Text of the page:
Elizabeth: I think we learned about some of the challenges of documenting the process that you go through when you're trying to do something differently. Partly, it's just having capacity to do that internally, being able to recognize what is something worth documenting and what isn't, and then finding the language that you know will resonate, not just externally, to the folks who you hope will be [positively] impacted by the work that you're doing. [Then], you as a team, internally, don't have to be the only ones doing this work.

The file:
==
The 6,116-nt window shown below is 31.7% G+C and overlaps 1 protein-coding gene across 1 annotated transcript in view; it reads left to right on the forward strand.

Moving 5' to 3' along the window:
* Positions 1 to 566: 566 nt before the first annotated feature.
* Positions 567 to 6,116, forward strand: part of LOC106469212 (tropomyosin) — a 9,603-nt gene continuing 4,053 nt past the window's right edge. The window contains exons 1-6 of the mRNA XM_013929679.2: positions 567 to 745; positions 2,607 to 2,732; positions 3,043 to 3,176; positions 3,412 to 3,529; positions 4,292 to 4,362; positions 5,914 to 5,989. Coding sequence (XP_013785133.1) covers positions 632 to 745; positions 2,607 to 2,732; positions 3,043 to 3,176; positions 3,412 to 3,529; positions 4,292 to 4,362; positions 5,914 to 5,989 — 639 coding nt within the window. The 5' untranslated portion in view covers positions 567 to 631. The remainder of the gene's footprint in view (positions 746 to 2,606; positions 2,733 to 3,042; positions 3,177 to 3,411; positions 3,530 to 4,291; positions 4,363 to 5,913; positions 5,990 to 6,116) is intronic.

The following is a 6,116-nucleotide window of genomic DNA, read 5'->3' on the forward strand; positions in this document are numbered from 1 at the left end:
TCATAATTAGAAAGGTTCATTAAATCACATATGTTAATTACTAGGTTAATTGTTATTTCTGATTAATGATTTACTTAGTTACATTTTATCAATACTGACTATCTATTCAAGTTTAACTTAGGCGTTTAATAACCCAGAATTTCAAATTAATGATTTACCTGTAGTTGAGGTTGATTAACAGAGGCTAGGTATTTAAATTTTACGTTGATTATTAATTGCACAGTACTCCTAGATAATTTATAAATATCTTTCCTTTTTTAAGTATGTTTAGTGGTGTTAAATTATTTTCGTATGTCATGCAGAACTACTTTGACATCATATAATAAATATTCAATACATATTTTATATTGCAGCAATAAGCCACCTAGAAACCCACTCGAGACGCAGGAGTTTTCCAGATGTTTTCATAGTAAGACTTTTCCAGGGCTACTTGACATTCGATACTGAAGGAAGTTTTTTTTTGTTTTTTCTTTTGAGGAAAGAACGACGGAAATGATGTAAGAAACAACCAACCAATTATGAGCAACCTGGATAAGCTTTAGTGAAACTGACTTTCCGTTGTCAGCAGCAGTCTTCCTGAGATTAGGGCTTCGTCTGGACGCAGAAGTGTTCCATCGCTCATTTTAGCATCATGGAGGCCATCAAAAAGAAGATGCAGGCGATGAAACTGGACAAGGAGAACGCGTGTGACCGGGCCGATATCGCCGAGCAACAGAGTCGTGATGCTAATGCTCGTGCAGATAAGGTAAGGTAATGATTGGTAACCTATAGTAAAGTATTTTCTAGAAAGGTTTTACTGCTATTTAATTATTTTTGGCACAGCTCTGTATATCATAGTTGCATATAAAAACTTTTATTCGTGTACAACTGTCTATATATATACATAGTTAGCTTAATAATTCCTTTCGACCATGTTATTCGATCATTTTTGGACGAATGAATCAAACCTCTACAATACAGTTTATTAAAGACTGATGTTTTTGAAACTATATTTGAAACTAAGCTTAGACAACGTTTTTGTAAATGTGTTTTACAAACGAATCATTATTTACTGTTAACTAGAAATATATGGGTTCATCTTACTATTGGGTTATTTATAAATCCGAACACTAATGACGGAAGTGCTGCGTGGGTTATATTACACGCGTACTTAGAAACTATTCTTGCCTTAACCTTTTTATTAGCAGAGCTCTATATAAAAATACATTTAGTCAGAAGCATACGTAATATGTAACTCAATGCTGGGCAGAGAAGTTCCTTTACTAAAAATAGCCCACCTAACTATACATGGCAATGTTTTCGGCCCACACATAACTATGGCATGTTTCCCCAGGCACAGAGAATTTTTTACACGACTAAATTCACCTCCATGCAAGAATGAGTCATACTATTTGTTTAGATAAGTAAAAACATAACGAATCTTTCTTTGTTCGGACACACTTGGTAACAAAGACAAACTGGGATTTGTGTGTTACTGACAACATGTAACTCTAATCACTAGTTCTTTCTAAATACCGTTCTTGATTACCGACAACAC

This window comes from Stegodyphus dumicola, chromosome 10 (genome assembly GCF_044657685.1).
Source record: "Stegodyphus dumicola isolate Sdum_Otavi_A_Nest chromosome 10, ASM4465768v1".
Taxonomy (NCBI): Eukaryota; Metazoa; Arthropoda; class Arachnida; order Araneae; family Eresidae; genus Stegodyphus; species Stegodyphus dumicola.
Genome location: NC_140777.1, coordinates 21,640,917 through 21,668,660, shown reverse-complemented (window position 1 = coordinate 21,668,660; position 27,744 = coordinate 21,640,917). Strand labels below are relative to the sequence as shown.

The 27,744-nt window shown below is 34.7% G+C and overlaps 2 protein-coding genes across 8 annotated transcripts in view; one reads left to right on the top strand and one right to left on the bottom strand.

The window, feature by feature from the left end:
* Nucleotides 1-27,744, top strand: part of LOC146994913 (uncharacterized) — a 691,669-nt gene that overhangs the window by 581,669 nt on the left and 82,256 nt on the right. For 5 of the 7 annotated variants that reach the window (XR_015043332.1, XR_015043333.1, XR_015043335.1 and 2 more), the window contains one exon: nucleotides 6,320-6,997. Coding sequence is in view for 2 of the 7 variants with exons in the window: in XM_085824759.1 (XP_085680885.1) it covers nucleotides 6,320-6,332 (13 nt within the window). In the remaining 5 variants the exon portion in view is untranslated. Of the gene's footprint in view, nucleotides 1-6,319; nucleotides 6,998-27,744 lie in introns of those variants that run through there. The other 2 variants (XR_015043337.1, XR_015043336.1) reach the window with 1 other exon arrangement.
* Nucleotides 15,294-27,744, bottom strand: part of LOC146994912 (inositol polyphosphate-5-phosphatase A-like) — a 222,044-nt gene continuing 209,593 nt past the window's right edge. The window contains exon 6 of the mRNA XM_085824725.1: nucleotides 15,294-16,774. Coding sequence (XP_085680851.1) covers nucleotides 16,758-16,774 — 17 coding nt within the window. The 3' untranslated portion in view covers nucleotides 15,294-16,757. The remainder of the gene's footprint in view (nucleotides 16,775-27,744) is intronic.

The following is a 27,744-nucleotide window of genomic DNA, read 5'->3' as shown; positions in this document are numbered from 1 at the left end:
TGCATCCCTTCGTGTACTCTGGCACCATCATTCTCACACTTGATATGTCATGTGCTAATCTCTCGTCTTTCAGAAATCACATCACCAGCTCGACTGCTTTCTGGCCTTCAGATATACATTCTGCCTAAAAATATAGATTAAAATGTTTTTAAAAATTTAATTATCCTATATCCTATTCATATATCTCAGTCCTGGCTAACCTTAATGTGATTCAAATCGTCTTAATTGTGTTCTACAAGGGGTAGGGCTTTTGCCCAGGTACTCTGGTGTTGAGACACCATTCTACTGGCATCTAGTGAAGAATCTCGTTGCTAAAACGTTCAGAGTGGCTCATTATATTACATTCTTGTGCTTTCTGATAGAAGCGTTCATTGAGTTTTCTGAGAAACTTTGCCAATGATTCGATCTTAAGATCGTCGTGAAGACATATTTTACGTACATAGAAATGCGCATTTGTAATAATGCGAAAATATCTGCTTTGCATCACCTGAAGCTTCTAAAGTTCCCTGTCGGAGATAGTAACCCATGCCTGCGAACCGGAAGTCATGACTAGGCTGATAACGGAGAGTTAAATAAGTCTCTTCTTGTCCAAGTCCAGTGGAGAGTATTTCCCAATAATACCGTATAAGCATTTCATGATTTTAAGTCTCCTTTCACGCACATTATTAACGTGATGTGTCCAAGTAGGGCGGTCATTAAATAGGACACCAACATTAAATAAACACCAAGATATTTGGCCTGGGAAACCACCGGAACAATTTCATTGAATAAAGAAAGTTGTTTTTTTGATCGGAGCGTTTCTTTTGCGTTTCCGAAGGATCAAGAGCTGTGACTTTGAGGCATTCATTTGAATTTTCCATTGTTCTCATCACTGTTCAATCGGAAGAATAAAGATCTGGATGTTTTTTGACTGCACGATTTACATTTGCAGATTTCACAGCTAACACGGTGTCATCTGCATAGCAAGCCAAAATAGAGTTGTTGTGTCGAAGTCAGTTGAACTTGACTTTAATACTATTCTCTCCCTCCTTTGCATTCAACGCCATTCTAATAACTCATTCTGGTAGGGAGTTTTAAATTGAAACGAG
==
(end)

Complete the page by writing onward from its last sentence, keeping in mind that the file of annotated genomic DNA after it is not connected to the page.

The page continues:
I think learning about how important it is when you're in city government, doing the daily work, to actually tell the story about who has been part of that work with you, and understanding how to recognize those people along the way is something that I'm excited to have seen develop. We ask our City Accelerator team members to write blogs, to tweet, all of that kind of stuff, and then I had to stop and say, "Wait a minute. You're not journalists. We didn't ask you to sign up for this, and all of a sudden, [you] become a writer." You might come along with that talent. We had to acknowledge that not only do we have to provide the space capacity, and potentially training and support, but then also we have to understand that, in city government, there are things you don't feel comfortable saying, especially the things that people want to hear, like, "How did you fail and how did you recover?"